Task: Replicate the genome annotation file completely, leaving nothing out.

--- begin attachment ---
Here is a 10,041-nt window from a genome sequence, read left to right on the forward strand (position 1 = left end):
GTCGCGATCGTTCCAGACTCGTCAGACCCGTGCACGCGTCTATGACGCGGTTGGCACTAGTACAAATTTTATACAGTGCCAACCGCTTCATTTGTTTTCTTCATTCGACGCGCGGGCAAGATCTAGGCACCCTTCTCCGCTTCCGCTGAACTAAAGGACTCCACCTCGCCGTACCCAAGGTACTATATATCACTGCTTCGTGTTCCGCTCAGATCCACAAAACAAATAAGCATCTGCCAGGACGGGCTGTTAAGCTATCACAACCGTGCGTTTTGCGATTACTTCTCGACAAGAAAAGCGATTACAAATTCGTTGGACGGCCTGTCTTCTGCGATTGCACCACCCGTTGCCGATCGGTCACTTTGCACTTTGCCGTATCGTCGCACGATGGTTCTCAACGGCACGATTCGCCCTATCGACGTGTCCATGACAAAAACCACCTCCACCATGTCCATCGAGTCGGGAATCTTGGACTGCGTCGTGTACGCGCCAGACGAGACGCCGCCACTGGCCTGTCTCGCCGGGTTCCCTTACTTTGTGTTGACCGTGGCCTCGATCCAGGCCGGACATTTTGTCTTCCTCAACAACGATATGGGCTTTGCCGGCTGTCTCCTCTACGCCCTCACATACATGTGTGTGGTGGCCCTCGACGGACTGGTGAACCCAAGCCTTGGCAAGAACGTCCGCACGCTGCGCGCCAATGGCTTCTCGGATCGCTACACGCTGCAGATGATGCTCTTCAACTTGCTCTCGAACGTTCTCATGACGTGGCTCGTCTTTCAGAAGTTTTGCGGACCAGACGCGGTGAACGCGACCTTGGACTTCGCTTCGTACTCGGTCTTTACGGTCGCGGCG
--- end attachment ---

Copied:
Here is a 10,041-nt window from a genome sequence, read left to right on the forward strand (position 1 = left end):
GTCGCGATCGTTCCAGACTCGTCAGACCCGTGCACGCGTCTATGACGCGGTTGGCACTAGTACAAATTTTATACAGTGCCAACCGCTTCATTTGTTTTCTTCATTCGACGCGCGGGCAAGATCTAGGCACCCTTCTCCGCTTCCGCTGAACTAAAGGACTCCACCTCGCCGTACCCAAGGTACTATATATCACTGCTTCGTGTTCCGCTCAGATCCACAAAACAAATAAGCATCTGCCAGGACGGGCTGTTAAGCTATCACAACCGTGCGTTTTGCGATTACTTCTCGACAAGAAAAGCGATTACAAATTCGTTGGACGGCCTGTCTTCTGCGATTGCACCACCCGTTGCCGATCGGTCACTTTGCACTTTGCCGTATCGTCGCACGATGGTTCTCAACGGCACGATTCGCCCTATCGACGTGTCCATGACAAAAACCACCTCCACCATGTCCATCGAGTCGGGAATCTTGGACTGCGTCGTGTACGCGCCAGACGAGACGCCGCCACTGGCCTGTCTCGCCGGGTTCCCTTACTTTGTGTTGACCGTGGCCTCGATCCAGGCCGGACATTTTGTCTTCCTCAACAACGATATGGGCTTTGCCGGCTGTCTCCTCTACGCCCTCACATACATGTGTGTGGTGGCCCTCGACGGACTGGTGAACCCAAGCCTTGGCAAGAACGTCCGCACGCTGCGCGCCAATGGCTTCTCGGATCGCTACACGCTGCAGATGATGCTCTTCAACTTGCTCTCGAACGTTCTCATGACGTGGCTCGTCTTTCAGAAGTTTTGCGGACCAGACGCGGTGAACGCGACCTTGGACTTCGCTTCGTACTCGGTCTTTACGGTCGCGGCG